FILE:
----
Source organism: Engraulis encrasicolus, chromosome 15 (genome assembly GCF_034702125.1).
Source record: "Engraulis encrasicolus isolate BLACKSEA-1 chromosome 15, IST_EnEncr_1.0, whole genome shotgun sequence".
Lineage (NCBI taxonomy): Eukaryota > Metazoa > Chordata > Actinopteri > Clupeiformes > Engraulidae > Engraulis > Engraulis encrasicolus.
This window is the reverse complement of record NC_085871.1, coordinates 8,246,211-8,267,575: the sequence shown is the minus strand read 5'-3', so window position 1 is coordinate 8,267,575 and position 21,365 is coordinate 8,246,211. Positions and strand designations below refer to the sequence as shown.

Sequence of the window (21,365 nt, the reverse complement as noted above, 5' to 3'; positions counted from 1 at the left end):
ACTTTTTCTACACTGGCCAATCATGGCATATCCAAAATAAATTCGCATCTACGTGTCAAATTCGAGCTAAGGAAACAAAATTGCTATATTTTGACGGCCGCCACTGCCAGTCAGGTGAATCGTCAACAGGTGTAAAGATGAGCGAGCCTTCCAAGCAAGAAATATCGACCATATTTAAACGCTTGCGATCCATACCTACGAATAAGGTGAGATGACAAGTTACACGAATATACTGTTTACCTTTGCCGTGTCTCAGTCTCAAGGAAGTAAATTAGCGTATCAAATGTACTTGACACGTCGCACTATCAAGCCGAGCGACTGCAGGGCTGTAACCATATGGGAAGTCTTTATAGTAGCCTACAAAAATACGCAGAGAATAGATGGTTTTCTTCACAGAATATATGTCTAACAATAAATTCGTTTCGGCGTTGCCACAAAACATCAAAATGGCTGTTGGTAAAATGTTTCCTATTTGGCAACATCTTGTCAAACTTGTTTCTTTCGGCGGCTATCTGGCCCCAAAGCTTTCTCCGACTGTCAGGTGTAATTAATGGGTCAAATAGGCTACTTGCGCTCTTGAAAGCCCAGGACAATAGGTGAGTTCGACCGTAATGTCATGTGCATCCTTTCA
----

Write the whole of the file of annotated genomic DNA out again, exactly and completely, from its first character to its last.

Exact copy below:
Source organism: Engraulis encrasicolus, chromosome 15 (genome assembly GCF_034702125.1).
Source record: "Engraulis encrasicolus isolate BLACKSEA-1 chromosome 15, IST_EnEncr_1.0, whole genome shotgun sequence".
Lineage (NCBI taxonomy): Eukaryota > Metazoa > Chordata > Actinopteri > Clupeiformes > Engraulidae > Engraulis > Engraulis encrasicolus.
This window is the reverse complement of record NC_085871.1, coordinates 8,246,211-8,267,575: the sequence shown is the minus strand read 5'-3', so window position 1 is coordinate 8,267,575 and position 21,365 is coordinate 8,246,211. Positions and strand designations below refer to the sequence as shown.

Sequence of the window (21,365 nt, the reverse complement as noted above, 5' to 3'; positions counted from 1 at the left end):
ACTTTTTCTACACTGGCCAATCATGGCATATCCAAAATAAATTCGCATCTACGTGTCAAATTCGAGCTAAGGAAACAAAATTGCTATATTTTGACGGCCGCCACTGCCAGTCAGGTGAATCGTCAACAGGTGTAAAGATGAGCGAGCCTTCCAAGCAAGAAATATCGACCATATTTAAACGCTTGCGATCCATACCTACGAATAAGGTGAGATGACAAGTTACACGAATATACTGTTTACCTTTGCCGTGTCTCAGTCTCAAGGAAGTAAATTAGCGTATCAAATGTACTTGACACGTCGCACTATCAAGCCGAGCGACTGCAGGGCTGTAACCATATGGGAAGTCTTTATAGTAGCCTACAAAAATACGCAGAGAATAGATGGTTTTCTTCACAGAATATATGTCTAACAATAAATTCGTTTCGGCGTTGCCACAAAACATCAAAATGGCTGTTGGTAAAATGTTTCCTATTTGGCAACATCTTGTCAAACTTGTTTCTTTCGGCGGCTATCTGGCCCCAAAGCTTTCTCCGACTGTCAGGTGTAATTAATGGGTCAAATAGGCTACTTGCGCTCTTGAAAGCCCAGGACAATAGGTGAGTTCGACCGTAATGTCATGTGCATCCTTTCA